But the ability to change the configuration is important for many Freifunk users: They want to change the role of ethernet ports, WLAN settings, and a lot more. But UCI doesn't provide information how a setting was changed: if a script encounters an unexpected value, it can't find out if it is an old default value, or was changed by the user. This often leads to a difficult choice for the script author: either to overwrite the value unconditionally, maybe disregarding voluntary configuration changes, or not to overwrite it, rendering communities unable to change certain configuration during upgrades.
My project aims at solving this by saving the user configuration independently of the defaults provided by packages. This way, a package upgrade can change the default values, but explicit user configuration will not be affected.
Another issue is that the upgrade scripts are usually part of the packages that bring the configuration. Removing a package will leave the configuration behind, which is usually a good thing (for users which know about this and may be interested in the the old config), but for mostly-automatic upgrades, old configuration may accumulate, which can quickly become problematic on devices with very limited flash.
I plan to fix this by basing the new configuration system on schema definitions, which specify which configuration options and values are valid. The schema will probably be based on JSON, as there are already lots of existing systems for defining JSON schemas, which may be used for my project or at least serve as inspiration. This will also finally provide real datatypes for the configuration and make things more consistent (finally no more 1/true/on/yes/0/false/off/no booleans!). If we want too keep the package/section/option organization of UCI, or rather allow defining schemas for any JSON structure, is still a subject of debate.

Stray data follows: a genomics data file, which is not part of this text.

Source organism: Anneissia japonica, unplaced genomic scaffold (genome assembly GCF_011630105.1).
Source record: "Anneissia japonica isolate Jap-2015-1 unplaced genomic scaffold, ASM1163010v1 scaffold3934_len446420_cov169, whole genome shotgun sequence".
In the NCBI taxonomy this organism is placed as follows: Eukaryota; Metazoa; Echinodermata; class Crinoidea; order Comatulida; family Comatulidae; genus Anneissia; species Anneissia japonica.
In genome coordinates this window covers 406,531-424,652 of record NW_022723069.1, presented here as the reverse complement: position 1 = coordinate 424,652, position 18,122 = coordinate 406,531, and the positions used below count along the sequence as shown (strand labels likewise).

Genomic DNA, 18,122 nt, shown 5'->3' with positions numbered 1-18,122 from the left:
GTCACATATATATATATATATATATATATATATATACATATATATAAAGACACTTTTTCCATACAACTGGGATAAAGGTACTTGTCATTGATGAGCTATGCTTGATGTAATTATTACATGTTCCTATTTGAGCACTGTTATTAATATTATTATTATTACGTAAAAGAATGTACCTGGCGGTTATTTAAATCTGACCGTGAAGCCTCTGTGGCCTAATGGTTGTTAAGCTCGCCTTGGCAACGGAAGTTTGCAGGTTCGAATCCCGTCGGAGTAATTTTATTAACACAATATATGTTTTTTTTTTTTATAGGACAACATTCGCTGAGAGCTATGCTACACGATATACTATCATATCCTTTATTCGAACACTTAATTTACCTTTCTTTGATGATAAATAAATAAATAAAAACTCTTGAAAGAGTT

Instead of going into detail even more in this post, I'll provide a link to my Gitlab project: https://gitlab.com/neoraider/ece
Design documents, examples for configuration and schemas, and first code will start to appear there very soon
I am Tobias, a Computer Science student at the TU-Berlin. I am glad to have the opportunity to participate at GSoC for Freifunk this year.
My project aims at making the handling with access points in OpenWrt/LEDE easier. The goal is defined as follows: Find an easily configurable solution (with reasonable defaults) for making the wireless access SSID in OpenWrt/LEDE dependent on a set of network conditions.
What does that mean? Consider the following example. You have a wireless access point with SSID "Freifunk". Suddenly for whatever reason the AP looses Internet connectivity without anyone noticing it. When users now connect to this AP, expecting a working Internet connection, they get frustrated, because they can't check their emails or surf the Internet.
With DynaPoint I want to develop a daemon, which regularly monitors the Internet connectivity. When it's lost, the SSID will automatically be changed. In this example it could be changed to "Freifunk-offline". When Internet connectivity is re-established, the SSID would automatically be changed back to "Freifunk".
This way users as well as admins get informed about the state of an access point just by looking at the SSID.
To verify Internet connectivity the first obvious step would be to do a ping. For this purpose there already exists a package called pingcheck, which I am planning to use. Further steps could include DNS-Queries and HTTP-Downloads.